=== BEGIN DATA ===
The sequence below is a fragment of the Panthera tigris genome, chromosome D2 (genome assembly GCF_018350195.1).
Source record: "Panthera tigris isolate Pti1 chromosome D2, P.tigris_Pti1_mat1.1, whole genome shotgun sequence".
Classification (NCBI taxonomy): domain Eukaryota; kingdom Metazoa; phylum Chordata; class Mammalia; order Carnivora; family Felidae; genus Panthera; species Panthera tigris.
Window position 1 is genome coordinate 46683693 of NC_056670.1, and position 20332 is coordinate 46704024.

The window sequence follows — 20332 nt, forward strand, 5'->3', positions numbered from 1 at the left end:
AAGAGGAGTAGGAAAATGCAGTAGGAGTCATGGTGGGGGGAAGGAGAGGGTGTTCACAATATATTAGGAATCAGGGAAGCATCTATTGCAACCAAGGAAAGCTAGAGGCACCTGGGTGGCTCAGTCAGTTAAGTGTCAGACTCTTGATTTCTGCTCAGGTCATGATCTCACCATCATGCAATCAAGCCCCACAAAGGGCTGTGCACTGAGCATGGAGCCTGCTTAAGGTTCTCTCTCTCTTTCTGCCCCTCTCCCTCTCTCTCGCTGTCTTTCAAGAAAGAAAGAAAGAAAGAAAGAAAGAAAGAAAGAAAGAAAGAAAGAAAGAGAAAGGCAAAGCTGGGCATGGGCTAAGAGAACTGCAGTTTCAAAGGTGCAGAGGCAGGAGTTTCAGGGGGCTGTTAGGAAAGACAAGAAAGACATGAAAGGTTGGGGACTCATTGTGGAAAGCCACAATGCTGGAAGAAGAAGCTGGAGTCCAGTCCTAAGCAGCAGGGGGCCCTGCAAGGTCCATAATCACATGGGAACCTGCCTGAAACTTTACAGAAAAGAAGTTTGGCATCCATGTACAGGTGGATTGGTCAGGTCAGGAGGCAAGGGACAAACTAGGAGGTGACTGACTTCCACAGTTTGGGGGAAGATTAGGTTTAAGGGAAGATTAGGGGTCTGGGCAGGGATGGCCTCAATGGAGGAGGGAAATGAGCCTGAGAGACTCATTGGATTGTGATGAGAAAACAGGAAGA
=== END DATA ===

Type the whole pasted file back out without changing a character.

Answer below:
The sequence below is a fragment of the Panthera tigris genome, chromosome D2 (genome assembly GCF_018350195.1).
Source record: "Panthera tigris isolate Pti1 chromosome D2, P.tigris_Pti1_mat1.1, whole genome shotgun sequence".
Classification (NCBI taxonomy): domain Eukaryota; kingdom Metazoa; phylum Chordata; class Mammalia; order Carnivora; family Felidae; genus Panthera; species Panthera tigris.
Window position 1 is genome coordinate 46683693 of NC_056670.1, and position 20332 is coordinate 46704024.

The window sequence follows — 20332 nt, forward strand, 5'->3', positions numbered from 1 at the left end:
AAGAGGAGTAGGAAAATGCAGTAGGAGTCATGGTGGGGGGAAGGAGAGGGTGTTCACAATATATTAGGAATCAGGGAAGCATCTATTGCAACCAAGGAAAGCTAGAGGCACCTGGGTGGCTCAGTCAGTTAAGTGTCAGACTCTTGATTTCTGCTCAGGTCATGATCTCACCATCATGCAATCAAGCCCCACAAAGGGCTGTGCACTGAGCATGGAGCCTGCTTAAGGTTCTCTCTCTCTTTCTGCCCCTCTCCCTCTCTCTCGCTGTCTTTCAAGAAAGAAAGAAAGAAAGAAAGAAAGAAAGAAAGAAAGAAAGAAAGAAAGAGAAAGGCAAAGCTGGGCATGGGCTAAGAGAACTGCAGTTTCAAAGGTGCAGAGGCAGGAGTTTCAGGGGGCTGTTAGGAAAGACAAGAAAGACATGAAAGGTTGGGGACTCATTGTGGAAAGCCACAATGCTGGAAGAAGAAGCTGGAGTCCAGTCCTAAGCAGCAGGGGGCCCTGCAAGGTCCATAATCACATGGGAACCTGCCTGAAACTTTACAGAAAAGAAGTTTGGCATCCATGTACAGGTGGATTGGTCAGGTCAGGAGGCAAGGGACAAACTAGGAGGTGACTGACTTCCACAGTTTGGGGGAAGATTAGGTTTAAGGGAAGATTAGGGGTCTGGGCAGGGATGGCCTCAATGGAGGAGGGAAATGAGCCTGAGAGACTCATTGGATTGTGATGAGAAAACAGGAAGA